Hounsgaard says large-scale defrauding takes place across the bunker industry.
Large-scale defrauding takes place across the bunker industry because of the difficulty in making money through "honest" bunker trade, shipping technology executive Carsten Hounsgaard has told ShippingWatch.
Hounsgaard, who is the project sales manager at Insatech A/S, makers of products that keep track of bunkering, says that there are several factors behind the difficulties, including a lack of rules, and low oil prices.
"I generally think the market needs to wake up. Shipowners have contributed to pushing the oil prices down to unrealistic levels with their oil traders and bonus systems," he says.
While the issue is a global one, industry sources have told Ship & Bunker that quantity problems are compounded in Singapore, the world's largest bunker port, because of the highly competitive environment arising from the market's size, and the number of suppliers at the port.
Carsten Hounsgaard, Project Sales Manager, Insatech A/S
if we want to be rid of all the problems we have to go through the IMO and the major bunker hubs
Singapore Shipping Association's Carsten Ostenfeldt has said that Singapore is "very much aware of the dangers of getting a reputation as being a place of where bunker fraud thrives."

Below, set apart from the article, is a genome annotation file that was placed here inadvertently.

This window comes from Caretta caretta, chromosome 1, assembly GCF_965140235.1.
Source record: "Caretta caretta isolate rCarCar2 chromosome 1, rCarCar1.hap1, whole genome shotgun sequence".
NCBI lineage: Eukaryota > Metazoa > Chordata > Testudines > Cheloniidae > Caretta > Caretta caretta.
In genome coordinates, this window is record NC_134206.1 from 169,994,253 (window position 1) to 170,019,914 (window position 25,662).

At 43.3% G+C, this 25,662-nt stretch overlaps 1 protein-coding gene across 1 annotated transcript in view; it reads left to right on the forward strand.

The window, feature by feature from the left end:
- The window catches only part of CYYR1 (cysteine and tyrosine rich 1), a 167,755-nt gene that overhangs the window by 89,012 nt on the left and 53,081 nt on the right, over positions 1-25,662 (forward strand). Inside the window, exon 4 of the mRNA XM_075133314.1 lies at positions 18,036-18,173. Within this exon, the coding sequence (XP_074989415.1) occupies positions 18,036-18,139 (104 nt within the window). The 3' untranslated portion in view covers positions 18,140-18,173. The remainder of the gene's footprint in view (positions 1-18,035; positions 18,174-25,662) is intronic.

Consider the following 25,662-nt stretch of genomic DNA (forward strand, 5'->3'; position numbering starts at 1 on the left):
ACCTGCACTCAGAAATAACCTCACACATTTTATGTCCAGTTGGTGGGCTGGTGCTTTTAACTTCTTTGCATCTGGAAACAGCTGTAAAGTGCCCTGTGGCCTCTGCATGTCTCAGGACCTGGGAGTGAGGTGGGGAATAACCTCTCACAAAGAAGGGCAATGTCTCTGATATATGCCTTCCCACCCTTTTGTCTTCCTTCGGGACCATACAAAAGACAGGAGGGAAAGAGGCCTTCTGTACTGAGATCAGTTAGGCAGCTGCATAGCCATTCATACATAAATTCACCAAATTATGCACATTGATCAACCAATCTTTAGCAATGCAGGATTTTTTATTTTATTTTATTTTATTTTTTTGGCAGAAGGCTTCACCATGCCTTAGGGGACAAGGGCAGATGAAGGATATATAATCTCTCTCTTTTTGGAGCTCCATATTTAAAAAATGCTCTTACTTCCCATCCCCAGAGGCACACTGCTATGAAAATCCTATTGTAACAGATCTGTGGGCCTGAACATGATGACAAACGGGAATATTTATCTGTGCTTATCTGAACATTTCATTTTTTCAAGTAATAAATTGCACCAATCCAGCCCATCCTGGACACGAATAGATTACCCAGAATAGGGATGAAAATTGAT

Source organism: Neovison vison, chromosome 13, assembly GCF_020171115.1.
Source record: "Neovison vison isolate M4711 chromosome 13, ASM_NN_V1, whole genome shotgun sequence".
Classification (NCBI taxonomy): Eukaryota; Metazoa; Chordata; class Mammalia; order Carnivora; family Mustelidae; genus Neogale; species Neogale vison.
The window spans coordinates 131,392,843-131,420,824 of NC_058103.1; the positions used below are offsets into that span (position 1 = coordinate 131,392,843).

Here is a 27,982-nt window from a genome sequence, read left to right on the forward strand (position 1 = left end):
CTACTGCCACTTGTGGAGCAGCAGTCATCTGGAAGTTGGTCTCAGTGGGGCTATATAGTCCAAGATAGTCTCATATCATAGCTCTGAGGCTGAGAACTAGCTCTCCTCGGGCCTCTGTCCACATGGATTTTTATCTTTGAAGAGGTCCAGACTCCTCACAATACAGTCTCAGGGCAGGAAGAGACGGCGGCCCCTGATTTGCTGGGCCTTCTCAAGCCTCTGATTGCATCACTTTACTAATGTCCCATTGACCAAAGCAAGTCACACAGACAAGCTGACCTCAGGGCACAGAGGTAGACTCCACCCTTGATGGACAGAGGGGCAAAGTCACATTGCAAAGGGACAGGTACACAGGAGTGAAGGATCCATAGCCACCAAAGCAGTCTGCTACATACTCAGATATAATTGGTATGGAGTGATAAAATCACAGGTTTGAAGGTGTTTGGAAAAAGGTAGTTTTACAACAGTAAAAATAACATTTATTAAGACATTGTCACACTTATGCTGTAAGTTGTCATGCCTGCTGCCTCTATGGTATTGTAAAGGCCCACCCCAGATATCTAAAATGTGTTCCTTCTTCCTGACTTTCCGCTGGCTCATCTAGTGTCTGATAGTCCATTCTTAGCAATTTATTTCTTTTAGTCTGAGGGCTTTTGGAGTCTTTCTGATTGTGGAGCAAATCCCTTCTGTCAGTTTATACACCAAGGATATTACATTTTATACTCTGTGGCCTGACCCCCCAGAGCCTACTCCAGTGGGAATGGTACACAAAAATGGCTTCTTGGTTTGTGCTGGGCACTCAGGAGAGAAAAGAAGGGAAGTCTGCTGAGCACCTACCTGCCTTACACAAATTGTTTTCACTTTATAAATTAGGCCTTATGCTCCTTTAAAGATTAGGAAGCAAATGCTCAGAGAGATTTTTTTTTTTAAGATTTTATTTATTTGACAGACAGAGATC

As part of efforts to take action on the matter, the Maritime and Port Authority of Singapore (MPA) last year announced that it wants more bunker players to adopt mass flow meters for bunkering to help tackle the issue.
Hounsgaard predicts the MPA will make flow meter use mandatory next year, and despite some industry players reporting low demand for the technology, the primary bunkering ports are expected to follow suit.
"In order to get a license to trade out there, they're going to put up this requirement going forward. It's a great initiative, but if we want to be rid of all the problems we have to go through the IMO and the major bunker hubs, such as Houston and Rotterdam," says Hounsgaard.
"There are simple ways of dealing with the worst issues. It will never be great, but we could get rid of the worst parts by introducing some basic rules for trading oil, as defined by the MID directive."
"I hope the MPA succeeds with this, as the biggest hub in the world is guaranteed to have a spill-over effect on the rest of the market."